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What is love (baby don't hurt me): A Little Clarity


Disclaimer: I claim no ownership of the contents of the amusing lyrical reference in my title. All apologies to Haddaway for the free advertisement.


It has been nearly a year since my column first began with a brief defense of the concept of romantic love. I have been such a defender of that very concept in subsequent articles over the course of this year that I may very well have been taken to be a fatalist. Particularly my recent advice that seeking out relationships rather then just letting them happen was a poor foundation for a proper relationship might have brought anyone to this conclusion. Lest I be labeled such a thing, I present as my anniversary gift to whatever loyal (and no doubt small) audience I have attracted over this past year my own little analysis of what love actually is both as a concept and as a literal chemical reaction. Keep in mind that I am not any sort of neuro-biologist or psychologist, though I have studied both extensively, and the following is merely my opinion based on personal experience and pure speculation.


We cannot know for sure the real nature of what we call love. We ascribe a higher meaning or value to it and we find it to be separate of other emotions and their decay and dualism (perhaps). We have no evidence of this higher value, except that we 'feel' it if indeed that is evidence. All of our experience is confined to what we feel so perhaps it is. Biologically love is a chemical reaction comprised of oxytocin and of endorphins, both chemicals that make us feel pleasant and often elated with the assumed neurological intention of encouraging the action. The survival value of love is obviously in breeding, and in ensuring the success of our offspring. This explains why we would be given to such a pleasant feeling as a natural reaction to one another (this is supported by the fact that oxytocin is released both during sexual intercourse by both sexes and by females after completion of the birthing process). The presence of the biological truth of human bonding does not decay the experience of it in any way. Love has the most curious ability to cure depression and give purpose to one's life. Whether or not believing that this or any human emotion is anything but a chemical reaction is idealism, one cannot argue with results.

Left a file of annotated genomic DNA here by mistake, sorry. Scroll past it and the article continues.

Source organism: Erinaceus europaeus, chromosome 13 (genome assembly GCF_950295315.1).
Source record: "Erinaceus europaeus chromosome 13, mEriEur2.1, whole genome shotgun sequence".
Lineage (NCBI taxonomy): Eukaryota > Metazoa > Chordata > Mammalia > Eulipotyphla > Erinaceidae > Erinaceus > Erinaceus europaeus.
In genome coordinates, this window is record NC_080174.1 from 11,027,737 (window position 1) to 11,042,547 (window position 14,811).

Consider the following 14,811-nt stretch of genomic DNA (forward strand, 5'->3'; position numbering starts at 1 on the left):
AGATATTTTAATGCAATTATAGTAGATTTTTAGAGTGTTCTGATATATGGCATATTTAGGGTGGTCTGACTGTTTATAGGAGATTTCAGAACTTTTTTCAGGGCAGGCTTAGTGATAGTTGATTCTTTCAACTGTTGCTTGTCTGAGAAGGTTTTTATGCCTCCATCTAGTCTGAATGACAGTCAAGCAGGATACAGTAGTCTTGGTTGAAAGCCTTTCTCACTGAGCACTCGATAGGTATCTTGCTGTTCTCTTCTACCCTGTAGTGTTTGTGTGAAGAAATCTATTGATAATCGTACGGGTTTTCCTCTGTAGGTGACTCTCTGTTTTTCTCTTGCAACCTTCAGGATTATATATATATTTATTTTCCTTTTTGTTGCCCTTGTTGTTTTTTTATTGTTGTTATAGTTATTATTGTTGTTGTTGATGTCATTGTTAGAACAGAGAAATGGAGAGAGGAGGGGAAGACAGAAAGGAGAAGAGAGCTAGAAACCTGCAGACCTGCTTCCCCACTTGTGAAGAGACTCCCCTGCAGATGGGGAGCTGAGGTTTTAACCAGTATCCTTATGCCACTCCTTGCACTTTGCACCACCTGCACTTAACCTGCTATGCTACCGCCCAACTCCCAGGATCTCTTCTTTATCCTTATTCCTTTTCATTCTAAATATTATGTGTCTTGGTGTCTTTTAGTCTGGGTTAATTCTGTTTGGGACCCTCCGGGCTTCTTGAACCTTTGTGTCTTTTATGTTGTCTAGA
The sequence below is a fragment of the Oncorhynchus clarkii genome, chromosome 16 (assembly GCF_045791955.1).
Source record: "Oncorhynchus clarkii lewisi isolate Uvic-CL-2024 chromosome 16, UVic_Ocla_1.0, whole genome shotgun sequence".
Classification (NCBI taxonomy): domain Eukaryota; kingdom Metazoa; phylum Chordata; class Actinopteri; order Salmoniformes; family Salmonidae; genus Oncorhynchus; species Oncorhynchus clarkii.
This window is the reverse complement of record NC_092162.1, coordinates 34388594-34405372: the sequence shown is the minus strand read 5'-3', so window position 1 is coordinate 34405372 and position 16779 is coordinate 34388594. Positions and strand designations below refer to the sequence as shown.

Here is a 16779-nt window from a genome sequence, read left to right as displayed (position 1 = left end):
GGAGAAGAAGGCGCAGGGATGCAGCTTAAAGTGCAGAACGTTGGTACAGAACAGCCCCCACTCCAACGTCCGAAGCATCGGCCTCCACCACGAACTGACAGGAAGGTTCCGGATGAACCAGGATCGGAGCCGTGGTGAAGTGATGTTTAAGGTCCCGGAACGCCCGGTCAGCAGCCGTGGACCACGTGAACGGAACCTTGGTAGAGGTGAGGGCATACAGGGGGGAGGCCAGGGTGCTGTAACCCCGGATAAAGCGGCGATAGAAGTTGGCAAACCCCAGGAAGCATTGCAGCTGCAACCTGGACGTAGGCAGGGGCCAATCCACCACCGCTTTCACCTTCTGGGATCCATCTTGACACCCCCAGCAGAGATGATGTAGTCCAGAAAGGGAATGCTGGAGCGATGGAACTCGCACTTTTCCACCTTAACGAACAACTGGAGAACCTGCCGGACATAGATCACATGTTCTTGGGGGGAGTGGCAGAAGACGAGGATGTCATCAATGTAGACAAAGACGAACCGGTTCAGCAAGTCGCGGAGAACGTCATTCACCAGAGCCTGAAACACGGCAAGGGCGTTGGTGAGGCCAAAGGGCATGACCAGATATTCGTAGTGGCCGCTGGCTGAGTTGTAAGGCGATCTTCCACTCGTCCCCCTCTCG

We can point to the fact that we do experience a great deal of infatuation and lust and spend most of our interactions using each other but the truth is pure insanity to those on the ignorant side. For any who have never known what it is to worship another body rather then to use it; For any who do not know what it is to be with another human and feel truly happy then it just seems like madness. For all I can do to explain it away as a chemical reaction or a mandate of our drive to breed, I can't grasp the reality. Perhaps, realistically so, it could be that love is nothing more meaningful then lust, hunger, pleasure or anger but as I stated above, our existence is limited to our own experiences for each of us. If a feeling is exceptional as part of your own experience then no matter the actual chemical behind it or biological purpose of it, it is yet as exceptional as it feels.

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